In less than a month the most prestigious and recognised film award ceremony in the world will return for the 85th time.
The Academy Awards are not exactly famous for delivering shocks or surprises, and in recent years this has become especially apparent. Last year, we all already knew The Artist would win Best Picture, and The King’s Speech the year before was almost a dead-cert as well.
This year may provide a few more surprises though as many of the categories are shared by numerous films and filmmakers genuinely deserving of recognition and celebration. There will always be front-runners when it comes to the Oscars, especially as the big day nears, but surely this year there will be a few surprises.
Let’s have a look at the films which could provide an upset:
This French language drama has been mostly met with high praise from critics and audiences everywhere.
Although not a mainstream Director, Michael Haneke has always impressed with films such as Funny Games – where he shrewdly comments on accepted levels of violence and its portrayal in the media.
So could Amour surprise us all by becoming the worthy winner of the Academy’s 85th Best Picture prize?
Even if it doesn’t, Haneke is also up for Best Director. The competition is also strong in this category, but unlike the Best Picture group of nominees, there is no stand-alone favourite.
As Amour is also up for best Foreign Language film, I doubt it will win both. As the Best Picture category is full of potentials, I think the Academy will play it safe (as usual) and award Amour with the best Foreign Language Film award instead.
Zero Dark Thirty
The only way Katherine Bigelow’s catching Osama drama is going to deliver any surprises, is if it wins less awards than most of us expect it to.
Zero Dark Thirty is up for Best Picture, Actress in a Leading Role (Jessica Chastain), Film Editing (Dylan Tichenor and William Goldenberg), Sound Editing (Paul N.J. Ottosson), and Writing – Original Screenplay (Mark Boal).
Contention for Best Picture will mainly come from ‘Les Mis’ and Lincoln, but if Jessica Chastain doesn’t pick up the prize and at least one of the other categories isn’t won by Zero Dark Thirty, the film will have achieved much less than it was predicted to.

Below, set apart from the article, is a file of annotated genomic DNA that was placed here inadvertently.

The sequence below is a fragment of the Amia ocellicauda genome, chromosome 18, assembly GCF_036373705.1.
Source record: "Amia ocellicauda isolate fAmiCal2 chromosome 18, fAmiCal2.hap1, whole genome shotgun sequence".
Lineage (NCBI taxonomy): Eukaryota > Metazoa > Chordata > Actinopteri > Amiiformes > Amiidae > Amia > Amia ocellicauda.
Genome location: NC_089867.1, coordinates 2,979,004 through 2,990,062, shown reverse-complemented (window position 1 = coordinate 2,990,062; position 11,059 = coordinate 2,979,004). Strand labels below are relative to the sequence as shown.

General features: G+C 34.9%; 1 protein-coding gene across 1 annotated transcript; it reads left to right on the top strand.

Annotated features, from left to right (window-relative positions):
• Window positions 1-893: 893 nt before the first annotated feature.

The last musical to win the Best Picture award was Chicago over 10 years ago. Is it time again for a treasured stage adaptation to take home the main prize? Les Misérables would certainly deserve the award if it was honoured, and although Spielberg’s Lincoln may be the favourite for Best Picture, I think Les Mis could just pip it with somewhat of a surprise victory.
Whether or not it does win Best Picture – as with Zero Dark Thirty – the main surprise with Les Mis would be if it picked up fewer awards than it is expected to win. As well as Best Picture, Hugh Jackman is up for winning the award for Actor in a Leading Role, and Anne Hathaway for Actress in a Supporting Role.
With numerous other Les Mis representatives on the list in other categories, I predict the epic musical to pick up the most gongs in total. If Tom Hooper’s version of the famous musical doesn’t collect at least a handful of mini golden men, it will be a disappointing surprise for both the film’s fans and contributors alike.
The talented director who doesn’t stop talking has pretty much been left to his own devices ever since Reservoir Dogs hit our screens. Quentin Tarantino has now made seven major motion pictures, and almost all of them have been met with rave reviews and an instant cult status.
While other filmmakers struggle to get budgets and green lights, Tarantino has managed to make any film he desires, on his own terms, when and how he wants.
This freedom has allowed him to deliver some of the most important and entertaining films of the last two decades, but for Tarantino, this loner-like freedom has contributed to just one drawback – his absence from the academy voters’ minds.
Although he has been nominated twice before as Director (Pulp Fiction and Inglorious Basterds), Tarantino has surprisingly been overlooked in the category this time. I’m sure if he did want to win an award it would be for his directing, but interested or not, he does stand an outsiders chance for winning Best Picture.
If the Academy wanted to create a shock in this category but still give to a deserved recipient, Django Unchained would be the film to choose.
It is also worth noting that Django is up for the Writing – Original Screenplay award as well. This is a category Tarantino stands a great chance of winning.
A couple of months ago Ben Affleck’s Argo was probably in strong early contention for Best Picture. But as the weeks have progressed and the ‘awards season’ has arrived, inevitably, stronger contenders have been released and focused on.
Although Argo’s early release date may have dampened its chances of success at the Academy Awards, its subject material, the talented collaborators involved and a strong reception and box office performance still give it a fighting chance.
Ben Affleck is now rightly considered to be a genuine talent behind the lens, so is it time for him to be recognised for his contributions to film once more? Both Gone Baby Gone and The Town received one nomination each in 2007 and 2010 respectively, but with a total of seven nominations this year, I would be surprised if Argo isn’t given at least one Oscar.
Aside from Best Picture, out of the other ‘top’ categories, it is Alan Arkin who is nominated for Actor in a Supporting Role. As with Argo in the Best Picture category, Arkin is up against strong competition from the likes o f Robert De Niro (Silver Linings Playbook), Philip Seymour Hoffman (The Master) and Christoph Waltz (Django Unchained) – so any wins for the film and its talent will be well-earned.
Return for part two tomorrow…